With the gauntlet laid down, consider this quote from Rick Dawson of Planned Peasanthood, someone who always hits home with truth…

“God gave us the ability to think – we have to choose to do so, on a minute by minute basis sometimes, if we don’t want to be overwhelmed by the ‘drinking from the firehose’ condition of living in an always on, 24/7/365 world. In its own way? It can set us up for the same sort of response that primitive man had – always afraid, always on guard.”

Choose to get grounded with God, and let Him prioritize your day. Trust God to get you the information and connections you need instead of obsessing over the constant inflow from technology. Find YOUR balance by choosing to think based on the guiding and directing of the Holy Spirit.

While I see the convenience of technology, I simply cannot shake the fact that it never satisfies my deep need for connection. And for that reason, I choose today to pick up the gauntlet.

DISCUSSION: Will you pick up the gauntlet too? If so, how?

Addiction, Avoidance, Distraction & Technology

texting 2Electronic Fellowship

In a hallway between the sanctuary and fellowship hall at my church sits a pew where most Sundays a half dozen teens fellowship with their cell phones, Ipods and Kindles. During service, their fellowship continues, and many adults join in the fellowshipping with their Ipads and smart phones too.

This electronic fellowship ceases – sort of – during worship but returns fully at sermon start, continuing until the “stand and pray.” Sure, some may use their devices for Bibles, but I’m pretty sure doing so involves less thumb movement.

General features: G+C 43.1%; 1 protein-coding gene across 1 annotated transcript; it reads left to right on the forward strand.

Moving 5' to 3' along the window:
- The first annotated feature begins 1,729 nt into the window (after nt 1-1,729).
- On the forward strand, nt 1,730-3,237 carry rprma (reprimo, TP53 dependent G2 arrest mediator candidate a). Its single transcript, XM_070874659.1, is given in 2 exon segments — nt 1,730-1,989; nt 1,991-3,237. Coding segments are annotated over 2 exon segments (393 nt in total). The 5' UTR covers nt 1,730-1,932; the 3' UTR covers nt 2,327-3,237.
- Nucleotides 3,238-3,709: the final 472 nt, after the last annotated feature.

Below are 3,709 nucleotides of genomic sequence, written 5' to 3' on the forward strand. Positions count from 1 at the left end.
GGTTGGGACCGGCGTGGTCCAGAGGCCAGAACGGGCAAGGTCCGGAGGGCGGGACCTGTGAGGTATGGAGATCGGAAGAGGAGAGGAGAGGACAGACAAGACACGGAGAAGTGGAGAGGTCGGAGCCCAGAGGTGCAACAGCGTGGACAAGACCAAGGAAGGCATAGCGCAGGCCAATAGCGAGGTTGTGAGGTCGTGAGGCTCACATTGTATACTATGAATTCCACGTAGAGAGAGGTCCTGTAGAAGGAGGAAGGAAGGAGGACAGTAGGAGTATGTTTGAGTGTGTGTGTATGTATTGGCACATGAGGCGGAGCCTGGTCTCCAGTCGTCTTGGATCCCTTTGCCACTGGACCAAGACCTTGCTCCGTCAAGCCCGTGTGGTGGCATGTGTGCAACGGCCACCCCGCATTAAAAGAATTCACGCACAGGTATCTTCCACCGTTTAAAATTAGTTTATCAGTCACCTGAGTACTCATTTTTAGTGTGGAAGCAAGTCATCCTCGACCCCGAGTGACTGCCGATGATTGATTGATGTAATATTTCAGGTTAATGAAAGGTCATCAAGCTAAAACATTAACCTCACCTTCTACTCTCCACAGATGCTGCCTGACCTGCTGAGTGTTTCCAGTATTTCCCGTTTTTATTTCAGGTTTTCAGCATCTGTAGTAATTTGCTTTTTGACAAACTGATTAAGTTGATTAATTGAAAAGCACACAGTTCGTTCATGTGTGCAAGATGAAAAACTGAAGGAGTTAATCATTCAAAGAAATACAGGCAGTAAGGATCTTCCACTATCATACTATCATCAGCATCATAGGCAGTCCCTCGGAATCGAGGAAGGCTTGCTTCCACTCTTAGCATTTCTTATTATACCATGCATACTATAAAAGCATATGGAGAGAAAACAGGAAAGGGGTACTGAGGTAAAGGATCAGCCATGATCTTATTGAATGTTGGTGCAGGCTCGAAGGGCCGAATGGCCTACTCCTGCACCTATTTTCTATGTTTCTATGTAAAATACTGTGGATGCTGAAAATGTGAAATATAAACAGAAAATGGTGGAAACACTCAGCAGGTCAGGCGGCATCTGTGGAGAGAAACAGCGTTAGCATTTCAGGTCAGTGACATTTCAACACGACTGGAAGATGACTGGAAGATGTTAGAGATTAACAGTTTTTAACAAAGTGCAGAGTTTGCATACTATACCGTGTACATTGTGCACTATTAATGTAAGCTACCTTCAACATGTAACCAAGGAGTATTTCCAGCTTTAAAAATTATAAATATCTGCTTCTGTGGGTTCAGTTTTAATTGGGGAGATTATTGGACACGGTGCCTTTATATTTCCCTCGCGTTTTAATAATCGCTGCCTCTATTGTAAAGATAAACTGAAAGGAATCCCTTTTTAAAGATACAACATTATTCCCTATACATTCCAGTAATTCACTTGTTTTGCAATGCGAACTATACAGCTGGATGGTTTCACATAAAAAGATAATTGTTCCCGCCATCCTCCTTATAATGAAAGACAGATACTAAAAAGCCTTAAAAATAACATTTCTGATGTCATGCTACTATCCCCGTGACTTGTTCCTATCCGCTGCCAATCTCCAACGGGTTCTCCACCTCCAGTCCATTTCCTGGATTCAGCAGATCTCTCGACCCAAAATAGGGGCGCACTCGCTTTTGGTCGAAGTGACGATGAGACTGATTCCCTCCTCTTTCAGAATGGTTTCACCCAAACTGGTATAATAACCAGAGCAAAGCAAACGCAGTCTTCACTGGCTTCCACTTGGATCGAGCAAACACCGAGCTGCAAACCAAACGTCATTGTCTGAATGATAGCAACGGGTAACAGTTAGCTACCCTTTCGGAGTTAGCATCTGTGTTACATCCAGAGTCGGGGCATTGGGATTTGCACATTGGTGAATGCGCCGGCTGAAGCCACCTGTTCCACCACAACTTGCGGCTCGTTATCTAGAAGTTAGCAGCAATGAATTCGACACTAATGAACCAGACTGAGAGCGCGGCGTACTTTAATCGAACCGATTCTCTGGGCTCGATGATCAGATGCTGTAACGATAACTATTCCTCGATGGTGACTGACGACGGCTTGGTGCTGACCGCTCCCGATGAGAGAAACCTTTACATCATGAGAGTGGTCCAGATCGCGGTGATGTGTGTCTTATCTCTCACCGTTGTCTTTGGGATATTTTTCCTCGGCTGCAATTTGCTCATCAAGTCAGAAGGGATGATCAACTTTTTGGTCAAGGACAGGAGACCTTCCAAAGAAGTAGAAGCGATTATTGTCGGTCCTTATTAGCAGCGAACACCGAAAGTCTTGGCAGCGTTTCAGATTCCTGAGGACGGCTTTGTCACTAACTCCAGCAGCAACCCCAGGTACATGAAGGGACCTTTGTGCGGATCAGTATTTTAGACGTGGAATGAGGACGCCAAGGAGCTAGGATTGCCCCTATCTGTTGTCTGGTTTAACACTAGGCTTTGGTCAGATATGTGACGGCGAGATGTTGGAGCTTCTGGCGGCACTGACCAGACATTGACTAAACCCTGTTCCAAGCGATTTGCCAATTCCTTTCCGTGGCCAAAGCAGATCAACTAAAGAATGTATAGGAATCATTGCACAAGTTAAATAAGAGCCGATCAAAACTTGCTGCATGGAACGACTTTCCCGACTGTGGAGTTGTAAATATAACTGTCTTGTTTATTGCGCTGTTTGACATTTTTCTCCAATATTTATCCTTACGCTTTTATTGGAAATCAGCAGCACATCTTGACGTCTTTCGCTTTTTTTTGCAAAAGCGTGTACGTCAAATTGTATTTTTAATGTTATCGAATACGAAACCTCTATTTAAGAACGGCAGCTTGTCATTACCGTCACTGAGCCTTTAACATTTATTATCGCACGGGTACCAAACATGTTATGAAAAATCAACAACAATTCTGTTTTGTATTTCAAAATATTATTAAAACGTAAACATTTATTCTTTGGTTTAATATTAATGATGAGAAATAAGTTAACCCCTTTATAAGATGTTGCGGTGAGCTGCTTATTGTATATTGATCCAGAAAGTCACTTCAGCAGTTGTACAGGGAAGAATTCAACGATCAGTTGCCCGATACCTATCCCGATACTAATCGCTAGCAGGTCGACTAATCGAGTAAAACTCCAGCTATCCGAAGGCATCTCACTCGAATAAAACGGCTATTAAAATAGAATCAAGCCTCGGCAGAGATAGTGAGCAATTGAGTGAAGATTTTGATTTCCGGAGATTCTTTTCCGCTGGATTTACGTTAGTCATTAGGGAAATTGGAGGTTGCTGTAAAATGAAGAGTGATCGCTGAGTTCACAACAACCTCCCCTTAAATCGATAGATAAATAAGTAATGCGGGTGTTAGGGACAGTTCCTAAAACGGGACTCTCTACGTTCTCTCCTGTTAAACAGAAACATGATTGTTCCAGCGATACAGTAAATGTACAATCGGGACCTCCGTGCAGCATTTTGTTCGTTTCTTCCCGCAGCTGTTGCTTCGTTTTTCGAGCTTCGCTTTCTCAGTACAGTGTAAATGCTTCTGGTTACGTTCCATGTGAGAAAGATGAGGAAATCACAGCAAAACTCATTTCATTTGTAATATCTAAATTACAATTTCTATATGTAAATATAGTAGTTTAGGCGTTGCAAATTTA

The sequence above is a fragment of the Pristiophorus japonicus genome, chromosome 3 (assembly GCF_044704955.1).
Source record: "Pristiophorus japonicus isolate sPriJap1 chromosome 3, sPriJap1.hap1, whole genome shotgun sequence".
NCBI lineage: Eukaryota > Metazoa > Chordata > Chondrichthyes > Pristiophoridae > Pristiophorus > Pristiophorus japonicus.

I realize the caution needed here regarding law and rules and judging others, so let me turn this on myself. I leave my cell phone at home on Sundays and Wednesdays when I go to church because if I don’t, I’ll fellowship with it instead of fellowshipping face-to-face. No matter how much I say I’ll leave it in my bag, the temptation to check it usually wins out at some point.

And yes, I’m even tempted during the sermon (sorry, Pastor) to check messages. I’m simply better focused on connecting with the body and hearing from God if my handheld device gets alone time at home while I’m at church.

But I can’t help but wonder…

Do so many teens stay on their devices while at church because they don’t want to talk to other people? Or, are they simply that addicted to texting or gaming or whatever they’re doing? Do the adults on their devices during the sermon simply have an addiction to staying connected? Or, are they using them to distract themselves from what they know they need to hear but don’t want to hear because then they’ll have to change?